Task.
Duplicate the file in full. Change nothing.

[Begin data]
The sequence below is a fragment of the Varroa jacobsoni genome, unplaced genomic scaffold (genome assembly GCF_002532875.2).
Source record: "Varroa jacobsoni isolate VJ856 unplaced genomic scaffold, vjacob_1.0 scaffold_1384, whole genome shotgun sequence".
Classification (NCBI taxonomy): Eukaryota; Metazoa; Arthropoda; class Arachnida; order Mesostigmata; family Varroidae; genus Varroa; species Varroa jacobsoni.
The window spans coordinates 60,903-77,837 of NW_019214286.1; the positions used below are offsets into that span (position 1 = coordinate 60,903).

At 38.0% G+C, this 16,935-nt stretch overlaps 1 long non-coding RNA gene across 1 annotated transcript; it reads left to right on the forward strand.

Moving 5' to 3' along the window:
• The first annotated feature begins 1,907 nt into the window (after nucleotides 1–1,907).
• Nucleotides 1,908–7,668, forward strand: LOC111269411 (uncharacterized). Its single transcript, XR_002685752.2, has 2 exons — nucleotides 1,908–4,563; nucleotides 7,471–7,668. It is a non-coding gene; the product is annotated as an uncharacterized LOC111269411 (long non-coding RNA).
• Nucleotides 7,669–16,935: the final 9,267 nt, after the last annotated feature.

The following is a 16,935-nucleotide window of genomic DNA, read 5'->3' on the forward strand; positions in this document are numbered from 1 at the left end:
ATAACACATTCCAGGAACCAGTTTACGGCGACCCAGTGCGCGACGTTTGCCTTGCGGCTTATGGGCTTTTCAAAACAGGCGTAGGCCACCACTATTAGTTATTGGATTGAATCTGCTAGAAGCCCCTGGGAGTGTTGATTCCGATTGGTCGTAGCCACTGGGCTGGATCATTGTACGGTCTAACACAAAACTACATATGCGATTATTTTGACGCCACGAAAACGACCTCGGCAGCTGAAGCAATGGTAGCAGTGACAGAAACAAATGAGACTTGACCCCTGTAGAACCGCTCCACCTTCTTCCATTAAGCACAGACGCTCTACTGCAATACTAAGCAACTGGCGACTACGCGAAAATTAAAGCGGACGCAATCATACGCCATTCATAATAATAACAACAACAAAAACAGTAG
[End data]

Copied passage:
The sequence below is a fragment of the Varroa jacobsoni genome, unplaced genomic scaffold (genome assembly GCF_002532875.2).
Source record: "Varroa jacobsoni isolate VJ856 unplaced genomic scaffold, vjacob_1.0 scaffold_1384, whole genome shotgun sequence".
Classification (NCBI taxonomy): Eukaryota; Metazoa; Arthropoda; class Arachnida; order Mesostigmata; family Varroidae; genus Varroa; species Varroa jacobsoni.
The window spans coordinates 60,903-77,837 of NW_019214286.1; the positions used below are offsets into that span (position 1 = coordinate 60,903).

At 38.0% G+C, this 16,935-nt stretch overlaps 1 long non-coding RNA gene across 1 annotated transcript; it reads left to right on the forward strand.

Moving 5' to 3' along the window:
• The first annotated feature begins 1,907 nt into the window (after nucleotides 1–1,907).
• Nucleotides 1,908–7,668, forward strand: LOC111269411 (uncharacterized). Its single transcript, XR_002685752.2, has 2 exons — nucleotides 1,908–4,563; nucleotides 7,471–7,668. It is a non-coding gene; the product is annotated as an uncharacterized LOC111269411 (long non-coding RNA).
• Nucleotides 7,669–16,935: the final 9,267 nt, after the last annotated feature.

The following is a 16,935-nucleotide window of genomic DNA, read 5'->3' on the forward strand; positions in this document are numbered from 1 at the left end:
ATAACACATTCCAGGAACCAGTTTACGGCGACCCAGTGCGCGACGTTTGCCTTGCGGCTTATGGGCTTTTCAAAACAGGCGTAGGCCACCACTATTAGTTATTGGATTGAATCTGCTAGAAGCCCCTGGGAGTGTTGATTCCGATTGGTCGTAGCCACTGGGCTGGATCATTGTACGGTCTAACACAAAACTACATATGCGATTATTTTGACGCCACGAAAACGACCTCGGCAGCTGAAGCAATGGTAGCAGTGACAGAAACAAATGAGACTTGACCCCTGTAGAACCGCTCCACCTTCTTCCATTAAGCACAGACGCTCTACTGCAATACTAAGCAACTGGCGACTACGCGAAAATTAAAGCGGACGCAATCATACGCCATTCATAATAATAACAACAACAAAAACAGTAG